"Anxiety is an unpleasant state of inner turmoil" according to one definition. In other descriptions, words such as 'worry' and 'dread' are used (see here) describing how beyond the typical feelings of apprehension about a new situation for example, anxiety can turn into something altogether more serious and life-disrupting for some.
There are various types of anxiety disorder (see here) to consider, but for the purposes of this post I'm going to focus on social anxiety disorder in the context of autism and how the results from Melanie Pellecchia and colleagues  suggest we should be dedicating quite a few more resources to studying and ameliorating this important issue.
"This study examined the extent to which clinical and demographic characteristics predicted outcome for children with autism spectrum disorder." That was the starting point for the Pellecchia study looking at how child characteristics including the presentation of autism and other comorbidities might affect outcome following a school-based behavioural intervention. Drawing on data from an initial sample of over 150 pupils with autism, authors concluded that: "age and the presence of symptoms associated with social anxiety, such as social avoidance and social fearfulness, as measured through the Child Symptom Inventory-4, were associated with differences in outcome." Further: "The findings regarding the role of social anxiety are new and have important implications for treatment."
I'll chime in here and say that social anxiety in relation to autism is by no means a 'new ' concept as per other mentions on this blog (see here and see here for example). Indeed, anxiety appearing in the context of autism or autistic traits (see here) is something that many people have recognised as being potentially central to the more disabling features for quite a few on those on the autism spectrum. That and an 'intolerance of uncertainty' to borrow an important phrase . The novelty from the Pellecchia data comes from the idea that the presentation of social anxiety alongside paediatric autism might well have some important effects on intervention outcome.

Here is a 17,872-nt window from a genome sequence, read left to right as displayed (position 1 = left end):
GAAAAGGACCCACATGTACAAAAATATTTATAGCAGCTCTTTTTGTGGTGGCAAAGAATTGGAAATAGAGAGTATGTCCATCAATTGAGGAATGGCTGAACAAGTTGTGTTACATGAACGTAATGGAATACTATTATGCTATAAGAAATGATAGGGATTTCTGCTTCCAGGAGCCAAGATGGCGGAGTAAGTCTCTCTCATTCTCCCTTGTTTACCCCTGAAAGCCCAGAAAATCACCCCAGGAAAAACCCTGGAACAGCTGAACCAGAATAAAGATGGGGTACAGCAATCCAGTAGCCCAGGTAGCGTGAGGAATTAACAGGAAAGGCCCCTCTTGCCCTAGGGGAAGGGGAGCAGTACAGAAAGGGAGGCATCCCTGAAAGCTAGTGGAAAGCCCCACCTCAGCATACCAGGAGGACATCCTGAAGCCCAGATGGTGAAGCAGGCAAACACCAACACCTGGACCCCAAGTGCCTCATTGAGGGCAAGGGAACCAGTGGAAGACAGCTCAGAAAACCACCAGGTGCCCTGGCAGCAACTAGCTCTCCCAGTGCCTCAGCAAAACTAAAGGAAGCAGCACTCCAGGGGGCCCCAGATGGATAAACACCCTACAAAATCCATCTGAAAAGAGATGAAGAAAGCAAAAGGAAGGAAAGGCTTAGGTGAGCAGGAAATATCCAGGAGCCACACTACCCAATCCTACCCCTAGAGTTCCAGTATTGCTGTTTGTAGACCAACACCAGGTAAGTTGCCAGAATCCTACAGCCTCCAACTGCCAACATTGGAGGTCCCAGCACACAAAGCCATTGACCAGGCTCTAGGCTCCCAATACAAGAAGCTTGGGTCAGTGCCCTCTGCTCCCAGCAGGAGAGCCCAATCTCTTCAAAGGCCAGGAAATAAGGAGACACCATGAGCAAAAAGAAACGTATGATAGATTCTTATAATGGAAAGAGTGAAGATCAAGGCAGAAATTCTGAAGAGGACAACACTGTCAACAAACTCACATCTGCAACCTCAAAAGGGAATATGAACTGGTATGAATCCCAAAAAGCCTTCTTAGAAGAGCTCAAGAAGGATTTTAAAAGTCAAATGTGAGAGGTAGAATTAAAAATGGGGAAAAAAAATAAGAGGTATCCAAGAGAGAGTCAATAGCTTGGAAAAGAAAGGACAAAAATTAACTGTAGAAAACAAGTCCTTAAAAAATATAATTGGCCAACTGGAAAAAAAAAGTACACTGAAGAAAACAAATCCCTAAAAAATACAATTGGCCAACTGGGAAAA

It's an interesting idea that when it comes to intervention for autism, the presentation of core autism symptoms might not be the major hurdle to 'treatment' success or positive outcome. I'm not sure how relevant it might be to this discussion, but I have talked previously on this blog about how one or two intervention ideas put forward for autism are probably not affecting core symptoms but rather peripheral or comorbid presentations. It strikes me that a question requiring some answers is whether targeting issues like social or other forms of anxiety when comorbid, might similarly affect the core presentation of autism? How about targeting other potential manifestations of anxiety presenting as more somatic features too?
And just in case you needed telling, issues such as anxiety are not some 'flash in the pan' thing when it comes to quite a few cases of autism . Indeed, the implication being that even into adulthood, moves to curb anxiety-related issues might potentially have some very positive effects on the presentation of autism and onwards improvements in quality of life. The flip-side to all that being that anxiety, when unremitting, might have some far-reaching implications ...
 Pellecchia M. et al. Child characteristics associated with outcome for children with autism in a school-based behavioral intervention. Autism. 2015. April 24.
 Boulter C. et al. Intolerance of uncertainty as a framework for understanding anxiety in children and adolescents with autism spectrum disorders. J Autism Dev Disord. 2014 Jun;44(6):1391-402.
 Gotham K. et al. Depressive and anxiety symptom trajectories from school age through young adulthood in samples with autism spectrum disorder and developmental delay. J Am Acad Child Adolesc Psychiatry. 2015 May;54(5):369-376.e3.
 Verhoeven JE. et al. Anxiety disorders and accelerated cellular ageing. Br J Psychiatry. 2015. May 1.
Pellecchia, M., Connell, J., Kerns, C., Xie, M., Marcus, S., & Mandell, D. (2015). Child characteristics associated with outcome for children with autism in a school-based behavioral intervention Autism DOI: 10.1177/1362361315577518